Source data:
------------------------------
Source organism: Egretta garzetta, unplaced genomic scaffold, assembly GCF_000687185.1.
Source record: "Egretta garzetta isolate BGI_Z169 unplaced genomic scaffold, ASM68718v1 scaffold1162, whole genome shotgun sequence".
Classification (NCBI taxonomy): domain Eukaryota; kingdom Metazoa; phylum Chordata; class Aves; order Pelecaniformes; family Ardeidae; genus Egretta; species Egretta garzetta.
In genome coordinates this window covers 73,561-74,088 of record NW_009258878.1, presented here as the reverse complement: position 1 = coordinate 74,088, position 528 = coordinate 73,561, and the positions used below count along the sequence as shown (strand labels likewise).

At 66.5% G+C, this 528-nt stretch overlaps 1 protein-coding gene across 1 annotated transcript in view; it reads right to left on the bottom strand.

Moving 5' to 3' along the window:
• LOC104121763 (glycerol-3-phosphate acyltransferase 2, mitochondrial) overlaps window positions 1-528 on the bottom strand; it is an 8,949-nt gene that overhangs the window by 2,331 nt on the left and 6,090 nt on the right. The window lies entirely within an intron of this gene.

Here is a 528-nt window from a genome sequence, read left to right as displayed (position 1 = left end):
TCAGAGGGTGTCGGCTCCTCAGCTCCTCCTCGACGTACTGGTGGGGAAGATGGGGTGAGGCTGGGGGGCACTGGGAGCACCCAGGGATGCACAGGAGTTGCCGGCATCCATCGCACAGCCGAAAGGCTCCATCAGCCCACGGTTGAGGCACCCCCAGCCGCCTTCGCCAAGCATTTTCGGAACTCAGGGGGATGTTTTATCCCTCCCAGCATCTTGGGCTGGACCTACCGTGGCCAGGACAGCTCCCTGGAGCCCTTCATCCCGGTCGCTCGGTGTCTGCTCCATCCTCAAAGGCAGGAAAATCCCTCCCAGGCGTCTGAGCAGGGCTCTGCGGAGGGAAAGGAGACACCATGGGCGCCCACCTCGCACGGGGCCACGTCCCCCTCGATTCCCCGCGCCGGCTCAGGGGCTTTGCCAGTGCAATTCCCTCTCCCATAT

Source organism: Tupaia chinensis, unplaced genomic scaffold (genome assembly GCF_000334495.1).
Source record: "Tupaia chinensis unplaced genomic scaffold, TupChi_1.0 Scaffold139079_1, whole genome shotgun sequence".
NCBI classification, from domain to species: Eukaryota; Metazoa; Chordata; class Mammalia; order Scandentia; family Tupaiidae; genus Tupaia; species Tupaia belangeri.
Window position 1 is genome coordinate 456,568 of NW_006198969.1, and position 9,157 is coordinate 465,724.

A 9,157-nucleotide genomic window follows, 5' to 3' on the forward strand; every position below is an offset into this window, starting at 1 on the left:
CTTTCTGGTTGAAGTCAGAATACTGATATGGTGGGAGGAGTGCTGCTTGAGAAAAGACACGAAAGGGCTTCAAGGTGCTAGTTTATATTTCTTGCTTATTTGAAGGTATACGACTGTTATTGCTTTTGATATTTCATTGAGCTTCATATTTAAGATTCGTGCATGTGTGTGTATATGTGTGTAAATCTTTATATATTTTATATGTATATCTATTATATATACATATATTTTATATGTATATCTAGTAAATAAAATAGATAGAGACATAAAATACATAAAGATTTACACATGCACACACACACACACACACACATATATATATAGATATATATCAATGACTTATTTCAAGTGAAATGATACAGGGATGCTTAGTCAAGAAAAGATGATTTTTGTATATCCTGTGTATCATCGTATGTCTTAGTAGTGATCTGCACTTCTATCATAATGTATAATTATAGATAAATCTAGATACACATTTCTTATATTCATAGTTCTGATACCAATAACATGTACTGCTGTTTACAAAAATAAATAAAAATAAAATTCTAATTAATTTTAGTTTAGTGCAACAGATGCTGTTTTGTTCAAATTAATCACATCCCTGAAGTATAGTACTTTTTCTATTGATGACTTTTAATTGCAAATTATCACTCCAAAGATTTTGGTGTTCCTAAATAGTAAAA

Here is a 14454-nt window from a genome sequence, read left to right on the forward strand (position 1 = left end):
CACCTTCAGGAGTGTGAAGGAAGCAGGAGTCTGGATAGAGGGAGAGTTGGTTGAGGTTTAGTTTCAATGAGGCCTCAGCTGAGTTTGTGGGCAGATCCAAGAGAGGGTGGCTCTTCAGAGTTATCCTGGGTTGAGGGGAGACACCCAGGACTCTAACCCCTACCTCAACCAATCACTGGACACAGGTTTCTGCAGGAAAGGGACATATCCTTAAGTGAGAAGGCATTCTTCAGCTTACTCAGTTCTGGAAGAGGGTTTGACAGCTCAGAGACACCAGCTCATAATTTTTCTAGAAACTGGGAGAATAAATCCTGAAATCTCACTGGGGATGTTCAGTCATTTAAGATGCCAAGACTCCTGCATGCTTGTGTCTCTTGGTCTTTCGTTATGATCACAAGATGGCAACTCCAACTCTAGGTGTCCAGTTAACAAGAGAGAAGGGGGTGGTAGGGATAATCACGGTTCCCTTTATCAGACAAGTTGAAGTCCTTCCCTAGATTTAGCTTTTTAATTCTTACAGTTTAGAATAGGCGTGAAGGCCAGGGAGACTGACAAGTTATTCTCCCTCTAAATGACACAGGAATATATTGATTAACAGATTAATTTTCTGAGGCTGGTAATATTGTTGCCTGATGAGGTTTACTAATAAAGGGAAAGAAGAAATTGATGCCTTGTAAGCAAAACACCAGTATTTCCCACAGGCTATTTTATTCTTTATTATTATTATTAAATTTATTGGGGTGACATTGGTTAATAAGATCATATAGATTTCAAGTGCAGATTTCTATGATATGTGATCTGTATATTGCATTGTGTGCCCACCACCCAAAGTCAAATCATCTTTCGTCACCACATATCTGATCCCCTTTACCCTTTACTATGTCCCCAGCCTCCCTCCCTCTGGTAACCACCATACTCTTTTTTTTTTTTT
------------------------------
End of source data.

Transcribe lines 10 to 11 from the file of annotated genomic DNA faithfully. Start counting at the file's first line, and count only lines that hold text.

Source organism: Tupaia chinensis, unplaced genomic scaffold (genome assembly GCF_000334495.1).
Source record: "Tupaia chinensis unplaced genomic scaffold, TupChi_1.0 Scaffold139079_1, whole genome shotgun sequence".